Millegan Stews

The USS Maine

"The war was prepared in advance."
Kris Millegan

The Gilded Age

Twas a time when the rich got richer and richer, there was no income tax, no corporate tax. Fortunes were being stacked high. Congress was the playground of millionaires and Queen Vicky was still enthroned.
The “Gay Ninties” was quite the age.
JP Morgan “saved" the country from bankruptcy in 1895 and then there was the “Cuban Question.”
Americans had their sights on annexing Cuba officially since Jefferson's presidency. By the 1890's Cubans had been insurgent for many years against Spain. "Perhaps the strongest center of pro-Cuban activity [in the US] was the commercial interests of the Mid-West," St.Louis, Chicago and Cleveland. Most Amercans of the times were supporting a peaceful resolution, and were soon to be taken for a ride that some observers say led to the confrontation at Pearl Harbor, almost 50 years later.

In 1888 Congress had appropriated money for a clerk to collect and organize the various reports gathered from officers in the field. This led to the establishment in the War Department of the “confidentially” Military Information Division (MID) this office wasn’t the first operational office of "peacetime espionage," the Office of Naval Intelligence (ONI) had been established officially in 1882.
At first MID directed most of its efforts towards Canada, but soon was spending most of its time on Cuba. By 1896 MID was occupying three main-floor rooms at State, War and Navy employing many officers and a “corps of civilian clerks” gathering materials, producing maps, charts and analysis.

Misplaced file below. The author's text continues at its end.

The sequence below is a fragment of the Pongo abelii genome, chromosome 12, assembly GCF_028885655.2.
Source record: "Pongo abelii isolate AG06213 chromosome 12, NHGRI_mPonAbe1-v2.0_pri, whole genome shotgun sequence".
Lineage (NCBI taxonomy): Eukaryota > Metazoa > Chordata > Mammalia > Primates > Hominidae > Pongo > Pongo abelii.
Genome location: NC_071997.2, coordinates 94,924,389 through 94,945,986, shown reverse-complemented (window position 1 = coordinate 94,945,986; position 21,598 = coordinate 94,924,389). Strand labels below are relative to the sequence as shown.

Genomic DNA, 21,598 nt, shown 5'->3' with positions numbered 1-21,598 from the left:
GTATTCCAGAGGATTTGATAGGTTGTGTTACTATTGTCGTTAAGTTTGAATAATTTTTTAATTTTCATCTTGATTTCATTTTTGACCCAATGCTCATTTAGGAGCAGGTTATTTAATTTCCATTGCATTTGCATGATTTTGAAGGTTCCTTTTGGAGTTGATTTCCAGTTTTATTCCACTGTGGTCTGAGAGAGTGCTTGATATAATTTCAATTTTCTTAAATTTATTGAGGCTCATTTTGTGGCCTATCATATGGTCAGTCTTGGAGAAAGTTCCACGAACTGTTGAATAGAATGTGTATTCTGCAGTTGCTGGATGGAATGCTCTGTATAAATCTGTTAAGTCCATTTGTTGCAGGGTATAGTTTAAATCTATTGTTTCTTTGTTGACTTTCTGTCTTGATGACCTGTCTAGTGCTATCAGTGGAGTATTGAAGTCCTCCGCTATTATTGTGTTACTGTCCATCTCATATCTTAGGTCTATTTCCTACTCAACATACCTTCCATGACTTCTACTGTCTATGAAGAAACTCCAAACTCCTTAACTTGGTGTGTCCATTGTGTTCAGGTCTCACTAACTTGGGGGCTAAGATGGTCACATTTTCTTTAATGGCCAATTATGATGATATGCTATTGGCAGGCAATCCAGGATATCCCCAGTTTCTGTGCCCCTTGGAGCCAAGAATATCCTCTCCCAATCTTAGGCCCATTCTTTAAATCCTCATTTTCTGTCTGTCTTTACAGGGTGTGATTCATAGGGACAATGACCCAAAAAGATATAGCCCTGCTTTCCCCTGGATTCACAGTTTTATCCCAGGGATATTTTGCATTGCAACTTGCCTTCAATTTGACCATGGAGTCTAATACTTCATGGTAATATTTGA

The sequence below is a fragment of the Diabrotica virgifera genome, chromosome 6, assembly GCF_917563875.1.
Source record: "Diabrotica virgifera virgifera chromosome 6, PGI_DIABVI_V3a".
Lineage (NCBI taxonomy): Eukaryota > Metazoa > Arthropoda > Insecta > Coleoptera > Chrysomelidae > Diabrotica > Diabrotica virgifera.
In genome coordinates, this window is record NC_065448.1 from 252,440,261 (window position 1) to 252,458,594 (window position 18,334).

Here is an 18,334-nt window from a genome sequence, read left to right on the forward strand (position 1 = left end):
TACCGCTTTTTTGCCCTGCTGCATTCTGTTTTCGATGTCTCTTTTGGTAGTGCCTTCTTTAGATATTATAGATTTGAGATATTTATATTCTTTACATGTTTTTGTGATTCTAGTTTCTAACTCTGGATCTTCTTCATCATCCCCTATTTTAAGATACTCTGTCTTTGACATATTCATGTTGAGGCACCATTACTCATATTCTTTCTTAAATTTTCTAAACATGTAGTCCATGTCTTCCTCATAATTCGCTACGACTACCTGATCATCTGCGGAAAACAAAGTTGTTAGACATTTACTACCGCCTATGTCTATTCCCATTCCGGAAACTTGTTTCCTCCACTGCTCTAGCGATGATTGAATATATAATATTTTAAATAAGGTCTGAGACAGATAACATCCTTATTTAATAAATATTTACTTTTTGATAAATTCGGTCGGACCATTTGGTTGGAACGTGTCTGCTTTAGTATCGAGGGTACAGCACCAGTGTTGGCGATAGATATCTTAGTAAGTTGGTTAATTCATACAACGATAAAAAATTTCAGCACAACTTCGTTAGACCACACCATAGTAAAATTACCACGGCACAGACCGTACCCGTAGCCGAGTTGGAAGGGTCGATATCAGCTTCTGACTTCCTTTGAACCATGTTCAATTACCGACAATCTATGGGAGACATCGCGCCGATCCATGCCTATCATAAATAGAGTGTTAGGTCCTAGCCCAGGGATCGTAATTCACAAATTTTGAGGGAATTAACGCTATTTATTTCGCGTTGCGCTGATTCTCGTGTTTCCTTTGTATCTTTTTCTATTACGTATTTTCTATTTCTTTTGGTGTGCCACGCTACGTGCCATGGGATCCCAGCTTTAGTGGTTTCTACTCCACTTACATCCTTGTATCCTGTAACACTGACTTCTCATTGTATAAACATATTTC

The press was having a field day with Pulitzer and the Comstock's Ophir mine magnate, Hearst, upping each other’s jingoistic jabber to the point of fabricated stories.
A solution to the troubles was almost concluded and then . . . the USS Maine blew up in the Havana harbor.  A commission was called and blamed it on a Spanish mine. The “yellow press” went overtime and Henry Cabot Lodge and Theodore Roosevelt ratcheted up pressure on President McKinley, finally convincing him that the future of the Republican Party “depended on war with Spain.”
After the war, Teddy Roosevelt as President gave “tacit encouragement to revolt in Panama," beginning an interventionist doctrine which lasts until today . . .

Admiral Rickover, later became interested int the USS Maine blast and conducted an investigation that concluded it was a coal bin explosion. More recently there has been a National Geographic 1998 investigation using the latest technology and it made no firm conclusions saying it was either a mine or a coal bin explosion.
A recent report from the Seattle Times ( Sunday, February 8, 1998 ) states:
“A Cuban naval historian, Gustavo Placer Cervera, more in touch with technical analyses of what happened that night, subscribes to the "Rickover report" - the conclusion that the Maine explosion was probably an accident, not sabotage.
But what's more important, says the retired navy commander, is that the U.S. government "manipulated and used the explosion . . . The key fact is that the war was prepared in advance."


Next------The First Casualty